A human rights group affiliated with the United Nations claims the Japanese government should compensate former Nissan chief Carlos Ghosn for actions related to his arrest and lengthy detention two years ago.
The United Nations Human Rights Council’s Working Group on Arbitrary Detention called for Japan to offer “compensation” and “other reparations” to the Brazilian-born executive who is now essentially living in exile in Lebanon since his movie-style escape from the country earlier this year. It didn’t recommend how much the Japanese government should pay Ghosn.
Ghosn was arrested in November 2018 after his jet landed in Tokyo, eventually charged with crimes relating to the alleged hiding of millions of dollars in income. Japanese prosecutors, who boast a better than 99% conviction rate, kept the former CEO in a small concrete cell without heat, denied him access to family members while not actually charging him with any crimes until months after his arrest.
The group called for “full and independent investigation,” pushing the government “take appropriate measures against those responsible for the violation of (Ghosn’s) rights.” The 17-page opinion said reparations are justified, “in accordance with international law.”
While the panel was united in its decision about Japan depriving Ghosn of liberty, international law professor Roland Adjovi said it was not clear whether the case was handled arbitrarily. The findings will be referred to the U.N.’s rapporteur on torture and degrading treatment.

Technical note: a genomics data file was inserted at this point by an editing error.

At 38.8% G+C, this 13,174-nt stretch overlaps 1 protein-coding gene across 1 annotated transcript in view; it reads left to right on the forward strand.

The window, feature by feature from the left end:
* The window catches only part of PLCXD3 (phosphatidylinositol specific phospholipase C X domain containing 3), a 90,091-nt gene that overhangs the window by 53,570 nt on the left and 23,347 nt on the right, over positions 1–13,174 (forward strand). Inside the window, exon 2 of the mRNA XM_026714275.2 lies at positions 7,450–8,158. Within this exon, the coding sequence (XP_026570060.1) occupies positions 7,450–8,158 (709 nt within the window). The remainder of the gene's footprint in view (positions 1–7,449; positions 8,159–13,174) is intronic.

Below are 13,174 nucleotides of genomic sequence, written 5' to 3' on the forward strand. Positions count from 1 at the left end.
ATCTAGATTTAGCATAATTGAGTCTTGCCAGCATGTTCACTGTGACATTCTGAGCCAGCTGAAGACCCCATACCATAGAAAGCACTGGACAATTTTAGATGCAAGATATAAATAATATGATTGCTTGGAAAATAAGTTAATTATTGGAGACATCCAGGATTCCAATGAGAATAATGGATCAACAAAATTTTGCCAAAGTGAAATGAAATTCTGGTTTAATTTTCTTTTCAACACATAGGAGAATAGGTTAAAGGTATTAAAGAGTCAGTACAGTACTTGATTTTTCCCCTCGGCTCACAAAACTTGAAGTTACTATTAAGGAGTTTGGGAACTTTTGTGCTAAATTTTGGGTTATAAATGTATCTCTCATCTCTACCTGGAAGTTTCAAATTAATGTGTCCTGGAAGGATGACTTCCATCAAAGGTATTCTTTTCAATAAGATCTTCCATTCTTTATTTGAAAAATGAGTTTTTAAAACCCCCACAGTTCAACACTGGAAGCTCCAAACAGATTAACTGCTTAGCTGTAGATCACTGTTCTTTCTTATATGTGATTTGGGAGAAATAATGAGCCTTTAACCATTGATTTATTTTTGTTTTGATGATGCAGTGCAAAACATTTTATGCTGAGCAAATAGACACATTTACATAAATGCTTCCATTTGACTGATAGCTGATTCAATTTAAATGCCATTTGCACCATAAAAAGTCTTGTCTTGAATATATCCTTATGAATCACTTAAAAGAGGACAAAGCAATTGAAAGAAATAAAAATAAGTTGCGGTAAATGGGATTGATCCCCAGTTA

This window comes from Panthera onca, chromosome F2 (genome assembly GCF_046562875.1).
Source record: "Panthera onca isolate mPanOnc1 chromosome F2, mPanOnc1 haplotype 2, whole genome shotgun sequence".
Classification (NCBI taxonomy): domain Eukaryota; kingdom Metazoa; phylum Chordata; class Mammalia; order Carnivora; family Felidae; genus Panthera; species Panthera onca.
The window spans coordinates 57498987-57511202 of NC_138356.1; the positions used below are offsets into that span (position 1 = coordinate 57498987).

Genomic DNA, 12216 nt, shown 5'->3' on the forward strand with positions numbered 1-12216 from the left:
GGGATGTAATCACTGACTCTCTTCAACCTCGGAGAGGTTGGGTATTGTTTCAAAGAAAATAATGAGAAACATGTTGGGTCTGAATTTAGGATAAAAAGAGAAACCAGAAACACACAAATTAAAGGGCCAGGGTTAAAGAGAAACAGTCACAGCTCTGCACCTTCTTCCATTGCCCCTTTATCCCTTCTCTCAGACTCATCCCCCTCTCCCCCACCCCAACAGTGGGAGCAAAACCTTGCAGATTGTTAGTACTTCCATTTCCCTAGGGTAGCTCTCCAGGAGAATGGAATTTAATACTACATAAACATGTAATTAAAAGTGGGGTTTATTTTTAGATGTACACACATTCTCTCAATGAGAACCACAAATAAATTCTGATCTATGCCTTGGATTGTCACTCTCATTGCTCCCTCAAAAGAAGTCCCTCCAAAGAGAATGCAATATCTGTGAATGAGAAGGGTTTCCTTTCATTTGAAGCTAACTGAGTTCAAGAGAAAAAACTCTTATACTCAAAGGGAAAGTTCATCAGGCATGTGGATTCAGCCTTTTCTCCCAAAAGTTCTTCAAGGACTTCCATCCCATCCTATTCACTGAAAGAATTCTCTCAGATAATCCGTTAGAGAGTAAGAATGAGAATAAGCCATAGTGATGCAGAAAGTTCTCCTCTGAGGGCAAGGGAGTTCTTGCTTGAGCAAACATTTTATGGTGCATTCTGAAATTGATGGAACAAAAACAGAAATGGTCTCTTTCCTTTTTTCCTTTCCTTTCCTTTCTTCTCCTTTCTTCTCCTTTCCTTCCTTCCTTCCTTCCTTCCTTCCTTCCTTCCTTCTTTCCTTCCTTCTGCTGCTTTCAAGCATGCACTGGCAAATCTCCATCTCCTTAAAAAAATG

The opinion was issued less than two weeks after Nissan officials sued its former leader for $95 million and Ghosn release his new book, “Time for the Truth,” which chronicles what led to his arrest and his escape as well as his feeling about the entire affair.
“Time for the Truth” blames the “coup” on a cabal of “Old Nissan” insiders, including board member Masakazu Toyoda, as well Ghosn’s hand-picked successor as CEO, Hiroto Saikawa. It also points fingers at the Japanese and French governments. Ghosn contends officials in Tokyo went out of their way to support efforts to topple him, while claiming France opted for “appeasement,” rather than challenge the arrest in order to maintain the fragile Renault-Nissan-Mitsubishi Alliance.
Ghosn did have kind words for a handful of others, including former Nissan executive Jose Munoz – now the vice chairman of Hyundai Motor Group, and Thierry Bollore, former head of Renault. Both came to his defense after Ghosn was arrested.
In an appearance on CNBC this week, Ghosn said he “probably never will go back to Japan” but would like to visit his native Brazil, as well as the U.S., where his children live. He also said he was “not very optimistic, knowing what I know” about the long-term future of his former company.
It’s a far cry from his initial relationship with the automaker. Ghosn was once viewed as a hero in Japan, in 1999 leading a $5 billion bailout of Nissan, the country’s second-largest automaker, by France’s Renault. He even became the star of a popular Japanese comic book.